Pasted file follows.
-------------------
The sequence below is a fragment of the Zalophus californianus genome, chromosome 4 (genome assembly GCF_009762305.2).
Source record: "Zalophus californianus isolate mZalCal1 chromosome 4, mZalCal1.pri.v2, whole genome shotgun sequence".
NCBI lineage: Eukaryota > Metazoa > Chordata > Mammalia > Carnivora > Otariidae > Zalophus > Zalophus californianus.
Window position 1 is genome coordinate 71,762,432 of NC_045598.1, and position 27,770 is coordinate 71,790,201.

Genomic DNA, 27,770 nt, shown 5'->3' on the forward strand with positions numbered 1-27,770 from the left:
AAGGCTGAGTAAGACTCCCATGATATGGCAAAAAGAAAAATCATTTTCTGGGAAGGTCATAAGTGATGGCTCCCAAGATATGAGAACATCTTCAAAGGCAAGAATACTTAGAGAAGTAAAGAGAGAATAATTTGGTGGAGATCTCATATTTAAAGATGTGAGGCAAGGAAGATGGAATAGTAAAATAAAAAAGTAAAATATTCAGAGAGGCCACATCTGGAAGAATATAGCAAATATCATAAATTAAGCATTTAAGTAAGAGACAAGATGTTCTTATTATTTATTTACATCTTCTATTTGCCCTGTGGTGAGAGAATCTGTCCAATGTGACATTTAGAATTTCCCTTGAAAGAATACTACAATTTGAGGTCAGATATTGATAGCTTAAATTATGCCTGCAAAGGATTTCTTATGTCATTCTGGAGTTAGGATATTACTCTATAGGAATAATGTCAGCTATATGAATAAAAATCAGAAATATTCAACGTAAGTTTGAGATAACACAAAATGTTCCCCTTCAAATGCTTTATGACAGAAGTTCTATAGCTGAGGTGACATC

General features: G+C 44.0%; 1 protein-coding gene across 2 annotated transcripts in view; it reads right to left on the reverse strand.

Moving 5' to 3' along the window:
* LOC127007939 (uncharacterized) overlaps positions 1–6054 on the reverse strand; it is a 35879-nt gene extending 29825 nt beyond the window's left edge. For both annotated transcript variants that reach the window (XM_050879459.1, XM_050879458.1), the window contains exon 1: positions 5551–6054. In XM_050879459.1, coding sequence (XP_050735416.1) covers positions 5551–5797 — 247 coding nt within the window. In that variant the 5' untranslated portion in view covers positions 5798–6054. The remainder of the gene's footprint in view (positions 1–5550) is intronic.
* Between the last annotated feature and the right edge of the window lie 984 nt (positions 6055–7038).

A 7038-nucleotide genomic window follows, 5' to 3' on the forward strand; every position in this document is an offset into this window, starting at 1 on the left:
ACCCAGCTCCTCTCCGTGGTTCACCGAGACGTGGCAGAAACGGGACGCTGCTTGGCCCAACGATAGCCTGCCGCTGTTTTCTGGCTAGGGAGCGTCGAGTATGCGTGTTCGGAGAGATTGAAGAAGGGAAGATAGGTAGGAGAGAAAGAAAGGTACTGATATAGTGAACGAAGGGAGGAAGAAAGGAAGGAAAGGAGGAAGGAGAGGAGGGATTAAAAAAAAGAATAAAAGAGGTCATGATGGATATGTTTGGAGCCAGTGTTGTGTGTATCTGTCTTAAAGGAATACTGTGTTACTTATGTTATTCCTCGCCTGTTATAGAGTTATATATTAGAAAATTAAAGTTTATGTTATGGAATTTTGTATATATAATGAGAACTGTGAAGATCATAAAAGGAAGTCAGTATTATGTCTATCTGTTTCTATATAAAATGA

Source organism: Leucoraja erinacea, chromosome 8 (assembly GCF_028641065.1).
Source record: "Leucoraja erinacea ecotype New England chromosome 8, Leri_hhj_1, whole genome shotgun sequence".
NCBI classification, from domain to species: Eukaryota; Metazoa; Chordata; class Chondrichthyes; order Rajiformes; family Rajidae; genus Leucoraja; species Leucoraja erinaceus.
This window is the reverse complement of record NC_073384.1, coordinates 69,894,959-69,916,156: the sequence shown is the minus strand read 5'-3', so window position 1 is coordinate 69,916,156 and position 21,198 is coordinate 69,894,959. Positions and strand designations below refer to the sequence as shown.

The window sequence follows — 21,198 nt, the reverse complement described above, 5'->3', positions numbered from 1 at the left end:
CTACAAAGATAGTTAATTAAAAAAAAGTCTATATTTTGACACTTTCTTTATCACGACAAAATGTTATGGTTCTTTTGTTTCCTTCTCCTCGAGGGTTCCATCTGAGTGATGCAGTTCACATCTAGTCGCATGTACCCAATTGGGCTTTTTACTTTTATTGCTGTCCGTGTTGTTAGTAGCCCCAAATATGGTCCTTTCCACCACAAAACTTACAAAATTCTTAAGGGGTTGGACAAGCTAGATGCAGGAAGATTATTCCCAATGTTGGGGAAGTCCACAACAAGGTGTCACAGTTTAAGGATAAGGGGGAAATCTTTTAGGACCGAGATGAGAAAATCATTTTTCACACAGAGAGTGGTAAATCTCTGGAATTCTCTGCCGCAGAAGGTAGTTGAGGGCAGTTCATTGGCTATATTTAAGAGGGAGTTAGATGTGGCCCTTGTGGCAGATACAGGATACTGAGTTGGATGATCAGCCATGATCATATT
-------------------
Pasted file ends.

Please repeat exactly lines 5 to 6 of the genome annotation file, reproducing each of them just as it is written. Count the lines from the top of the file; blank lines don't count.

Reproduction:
Genomic DNA, 27,770 nt, shown 5'->3' on the forward strand with positions numbered 1-27,770 from the left:
AAGGCTGAGTAAGACTCCCATGATATGGCAAAAAGAAAAATCATTTTCTGGGAAGGTCATAAGTGATGGCTCCCAAGATATGAGAACATCTTCAAAGGCAAGAATACTTAGAGAAGTAAAGAGAGAATAATTTGGTGGAGATCTCATATTTAAAGATGTGAGGCAAGGAAGATGGAATAGTAAAATAAAAAAGTAAAATATTCAGAGAGGCCACATCTGGAAGAATATAGCAAATATCATAAATTAAGCATTTAAGTAAGAGACAAGATGTTCTTATTATTTATTTACATCTTCTATTTGCCCTGTGGTGAGAGAATCTGTCCAATGTGACATTTAGAATTTCCCTTGAAAGAATACTACAATTTGAGGTCAGATATTGATAGCTTAAATTATGCCTGCAAAGGATTTCTTATGTCATTCTGGAGTTAGGATATTACTCTATAGGAATAATGTCAGCTATATGAATAAAAATCAGAAATATTCAACGTAAGTTTGAGATAACACAAAATGTTCCCCTTCAAATGCTTTATGACAGAAGTTCTATAGCTGAGGTGACATC